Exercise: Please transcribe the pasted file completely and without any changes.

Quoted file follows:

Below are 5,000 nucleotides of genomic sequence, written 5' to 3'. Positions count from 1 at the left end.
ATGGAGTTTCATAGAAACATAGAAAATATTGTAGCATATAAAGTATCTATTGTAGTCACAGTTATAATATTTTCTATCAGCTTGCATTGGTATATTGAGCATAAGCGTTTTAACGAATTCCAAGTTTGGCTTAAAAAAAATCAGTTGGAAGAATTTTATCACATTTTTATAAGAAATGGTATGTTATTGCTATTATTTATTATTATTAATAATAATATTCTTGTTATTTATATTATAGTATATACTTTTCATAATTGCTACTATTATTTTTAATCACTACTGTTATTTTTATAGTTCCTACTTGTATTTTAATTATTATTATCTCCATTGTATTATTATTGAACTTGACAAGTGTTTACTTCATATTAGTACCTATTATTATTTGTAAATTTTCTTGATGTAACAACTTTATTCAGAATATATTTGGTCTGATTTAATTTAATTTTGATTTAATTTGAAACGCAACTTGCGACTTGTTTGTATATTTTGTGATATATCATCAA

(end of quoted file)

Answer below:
Below are 5,000 nucleotides of genomic sequence, written 5' to 3'. Positions count from 1 at the left end.
ATGGAGTTTCATAGAAACATAGAAAATATTGTAGCATATAAAGTATCTATTGTAGTCACAGTTATAATATTTTCTATCAGCTTGCATTGGTATATTGAGCATAAGCGTTTTAACGAATTCCAAGTTTGGCTTAAAAAAAATCAGTTGGAAGAATTTTATCACATTTTTATAAGAAATGGTATGTTATTGCTATTATTTATTATTATTAATAATAATATTCTTGTTATTTATATTATAGTATATACTTTTCATAATTGCTACTATTATTTTTAATCACTACTGTTATTTTTATAGTTCCTACTTGTATTTTAATTATTATTATCTCCATTGTATTATTATTGAACTTGACAAGTGTTTACTTCATATTAGTACCTATTATTATTTGTAAATTTTCTTGATGTAACAACTTTATTCAGAATATATTTGGTCTGATTTAATTTAATTTTGATTTAATTTGAAACGCAACTTGCGACTTGTTTGTATATTTTGTGATATATCATCAA